Hypnosis, once the stuff of parlor tricks, is being taken seriously by a growing number of medical experts. Not only can clinical hypnosis help to treat some diseases and health conditions, but it's also being used at a growing number of hospitals in place of anesthesia. Doctors are finding that using hypnosis in combination with local anesthesia can eliminate the need for general anesthesia for some surgeries, reducing costs and speeding recovery times. And procedures normally performed with local anesthesia can be done with hypnosis and less pain medicine. Here, a brief guide:
How does hypnosis work?
It has been described as a "modified state of consciousness." While the patient's mind is concentrating on a pleasant place or an enjoyable experience, it doesn't process some immediate physical sensations as painful or negative. So while surgeons are cutting into skin, for example, the patient might be thinking about being on a tropical beach with waves lapping at his feet, and wouldn't feel any pain. Hypnosis is typically performed by a professional hypnotherapist, who uses verbal repetition and mental imagery to get the patient into a pleasurable state of focused concentration.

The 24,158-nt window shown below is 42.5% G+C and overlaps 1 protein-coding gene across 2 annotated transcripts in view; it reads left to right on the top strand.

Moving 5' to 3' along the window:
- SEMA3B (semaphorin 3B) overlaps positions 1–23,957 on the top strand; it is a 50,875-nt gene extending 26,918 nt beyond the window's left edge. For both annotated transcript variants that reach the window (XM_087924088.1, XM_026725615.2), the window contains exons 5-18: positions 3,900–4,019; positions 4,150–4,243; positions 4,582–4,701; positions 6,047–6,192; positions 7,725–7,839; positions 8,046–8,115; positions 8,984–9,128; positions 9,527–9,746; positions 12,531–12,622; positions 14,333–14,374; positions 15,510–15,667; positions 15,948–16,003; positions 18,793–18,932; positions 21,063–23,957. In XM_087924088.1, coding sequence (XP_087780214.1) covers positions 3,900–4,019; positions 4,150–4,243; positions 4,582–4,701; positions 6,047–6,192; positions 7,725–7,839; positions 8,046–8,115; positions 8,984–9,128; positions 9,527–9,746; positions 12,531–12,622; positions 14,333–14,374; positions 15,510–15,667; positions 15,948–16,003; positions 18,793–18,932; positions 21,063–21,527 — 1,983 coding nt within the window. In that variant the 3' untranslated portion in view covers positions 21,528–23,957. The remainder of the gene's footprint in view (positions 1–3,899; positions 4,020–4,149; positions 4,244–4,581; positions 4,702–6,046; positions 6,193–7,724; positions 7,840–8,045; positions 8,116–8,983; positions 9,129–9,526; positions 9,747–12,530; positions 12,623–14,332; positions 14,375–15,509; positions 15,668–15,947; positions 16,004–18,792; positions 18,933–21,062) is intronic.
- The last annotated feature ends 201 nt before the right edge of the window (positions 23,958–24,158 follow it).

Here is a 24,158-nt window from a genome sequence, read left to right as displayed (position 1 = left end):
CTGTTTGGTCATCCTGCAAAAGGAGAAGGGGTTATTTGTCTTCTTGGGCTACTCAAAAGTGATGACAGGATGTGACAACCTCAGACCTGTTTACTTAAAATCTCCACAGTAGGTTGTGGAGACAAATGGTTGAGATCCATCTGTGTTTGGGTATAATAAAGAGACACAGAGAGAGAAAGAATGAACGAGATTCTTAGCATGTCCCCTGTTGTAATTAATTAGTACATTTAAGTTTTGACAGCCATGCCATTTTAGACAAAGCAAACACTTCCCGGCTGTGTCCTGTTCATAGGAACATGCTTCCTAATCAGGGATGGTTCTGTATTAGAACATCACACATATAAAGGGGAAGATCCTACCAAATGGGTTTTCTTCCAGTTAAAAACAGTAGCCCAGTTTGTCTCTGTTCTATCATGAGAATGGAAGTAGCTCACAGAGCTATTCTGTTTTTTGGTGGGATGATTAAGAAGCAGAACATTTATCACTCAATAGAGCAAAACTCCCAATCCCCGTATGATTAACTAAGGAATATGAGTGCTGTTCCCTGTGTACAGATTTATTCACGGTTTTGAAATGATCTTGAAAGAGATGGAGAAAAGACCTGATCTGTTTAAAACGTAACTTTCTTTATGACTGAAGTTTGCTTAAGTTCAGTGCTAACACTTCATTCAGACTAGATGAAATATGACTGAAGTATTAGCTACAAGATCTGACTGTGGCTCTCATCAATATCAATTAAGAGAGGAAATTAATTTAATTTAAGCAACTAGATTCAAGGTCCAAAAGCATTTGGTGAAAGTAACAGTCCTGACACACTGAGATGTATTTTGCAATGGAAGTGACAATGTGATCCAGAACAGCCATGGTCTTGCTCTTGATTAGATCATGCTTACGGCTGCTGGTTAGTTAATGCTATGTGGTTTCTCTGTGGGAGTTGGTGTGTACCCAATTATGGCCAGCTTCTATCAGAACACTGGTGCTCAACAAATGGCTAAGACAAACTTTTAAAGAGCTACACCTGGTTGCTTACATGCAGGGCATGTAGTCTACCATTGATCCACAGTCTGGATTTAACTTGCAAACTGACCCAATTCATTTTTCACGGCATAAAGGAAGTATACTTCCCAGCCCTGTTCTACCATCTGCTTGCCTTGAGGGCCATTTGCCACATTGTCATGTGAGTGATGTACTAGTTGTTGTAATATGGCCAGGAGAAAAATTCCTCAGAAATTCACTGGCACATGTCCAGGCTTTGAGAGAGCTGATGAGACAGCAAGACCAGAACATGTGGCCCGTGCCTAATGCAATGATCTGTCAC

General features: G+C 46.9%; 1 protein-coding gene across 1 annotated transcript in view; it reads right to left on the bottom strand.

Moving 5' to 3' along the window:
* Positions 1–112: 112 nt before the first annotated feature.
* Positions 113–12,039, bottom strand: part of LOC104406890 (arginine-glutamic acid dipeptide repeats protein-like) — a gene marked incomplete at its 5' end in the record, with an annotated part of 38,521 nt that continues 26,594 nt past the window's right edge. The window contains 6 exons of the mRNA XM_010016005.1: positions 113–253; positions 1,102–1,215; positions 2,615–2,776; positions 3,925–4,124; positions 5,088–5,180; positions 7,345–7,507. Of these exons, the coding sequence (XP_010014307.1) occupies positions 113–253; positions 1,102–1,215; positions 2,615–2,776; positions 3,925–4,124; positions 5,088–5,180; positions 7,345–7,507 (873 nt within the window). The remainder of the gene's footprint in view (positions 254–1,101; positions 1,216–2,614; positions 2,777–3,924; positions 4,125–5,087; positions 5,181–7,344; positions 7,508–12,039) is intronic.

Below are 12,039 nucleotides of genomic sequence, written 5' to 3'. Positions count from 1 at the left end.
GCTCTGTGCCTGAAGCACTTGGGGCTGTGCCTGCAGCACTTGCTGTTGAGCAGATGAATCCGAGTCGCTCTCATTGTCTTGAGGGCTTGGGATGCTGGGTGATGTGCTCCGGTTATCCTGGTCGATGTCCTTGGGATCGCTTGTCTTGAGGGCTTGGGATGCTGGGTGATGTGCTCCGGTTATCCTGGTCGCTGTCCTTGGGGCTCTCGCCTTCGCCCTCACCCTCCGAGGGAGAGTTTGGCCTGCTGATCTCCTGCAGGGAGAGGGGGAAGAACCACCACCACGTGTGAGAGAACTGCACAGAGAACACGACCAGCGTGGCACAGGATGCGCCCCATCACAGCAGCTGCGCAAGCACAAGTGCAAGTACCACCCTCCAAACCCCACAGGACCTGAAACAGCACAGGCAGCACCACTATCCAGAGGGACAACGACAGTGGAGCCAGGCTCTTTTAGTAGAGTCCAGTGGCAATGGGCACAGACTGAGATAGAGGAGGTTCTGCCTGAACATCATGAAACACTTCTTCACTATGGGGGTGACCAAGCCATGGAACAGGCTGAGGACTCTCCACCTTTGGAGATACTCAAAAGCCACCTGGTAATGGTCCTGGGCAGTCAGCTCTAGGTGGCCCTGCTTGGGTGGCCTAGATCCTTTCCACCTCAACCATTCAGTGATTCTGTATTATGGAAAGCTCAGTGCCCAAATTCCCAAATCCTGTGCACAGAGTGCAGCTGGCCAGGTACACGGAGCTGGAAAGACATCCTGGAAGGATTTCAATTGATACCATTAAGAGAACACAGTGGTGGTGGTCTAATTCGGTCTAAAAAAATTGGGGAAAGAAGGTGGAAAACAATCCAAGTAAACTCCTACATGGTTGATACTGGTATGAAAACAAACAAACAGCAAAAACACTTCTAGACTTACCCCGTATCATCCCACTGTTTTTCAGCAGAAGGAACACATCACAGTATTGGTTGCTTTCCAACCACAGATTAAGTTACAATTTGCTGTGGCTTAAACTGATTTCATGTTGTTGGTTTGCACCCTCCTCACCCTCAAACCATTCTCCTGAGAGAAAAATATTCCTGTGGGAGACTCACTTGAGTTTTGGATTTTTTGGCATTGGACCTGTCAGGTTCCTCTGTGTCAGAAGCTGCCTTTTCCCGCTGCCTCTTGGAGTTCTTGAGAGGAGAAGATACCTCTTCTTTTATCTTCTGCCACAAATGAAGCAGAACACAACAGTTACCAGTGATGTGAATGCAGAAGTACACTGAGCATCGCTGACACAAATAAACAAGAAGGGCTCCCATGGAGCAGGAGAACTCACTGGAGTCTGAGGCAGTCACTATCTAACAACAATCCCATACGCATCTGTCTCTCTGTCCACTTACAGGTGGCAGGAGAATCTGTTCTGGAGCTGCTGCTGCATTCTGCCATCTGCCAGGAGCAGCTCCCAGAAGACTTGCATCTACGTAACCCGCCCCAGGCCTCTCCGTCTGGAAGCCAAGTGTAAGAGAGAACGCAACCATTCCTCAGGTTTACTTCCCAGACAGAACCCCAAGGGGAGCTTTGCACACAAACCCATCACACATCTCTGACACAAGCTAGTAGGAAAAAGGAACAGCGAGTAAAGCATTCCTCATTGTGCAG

Where is clinical hypnosis being used?
It's increasingly used in mainstream European hospitals and clinics, and with considerable success. France, Belgium, Germany, and the U.K. have perhaps the highest number of clinicians who practice hypnosis. In fact, the French Society of Anesthesiologists last year created a new division in their group that's dedicated to clinical hypnosis. At some hospitals, roughly half of all operations involve hypnosis.
What conditions can benefit from hypnosis?
Besides minor surgery, hypnosis has been used to successfully treat anxiety, obesity, stress, nail biting, smoking addiction, chronic pain, panic attacks, and gastrointestinal disorders. Clinical hypnosis has been remarkably effective in cases of irritable bowel syndrome, with an estimated 75 to 85 percent remission rate. "This is a very, very high success rate," says Dr. Judy Coldoff, president of the Canadian Federation of Clinical Hypnosis, as quoted by Canada's Globe and Mail. "We don't know how it works; it just does."
Why isn't hypnosis used more in the United States?
Some experts say a lack of consistency with hypnosis is a concern. "It's not used routinely because it's not effective in everyone and it takes awhile," says Dr. Mark Warner, president of the American Society of Anesthesiologists, as quoted by the Associated Press.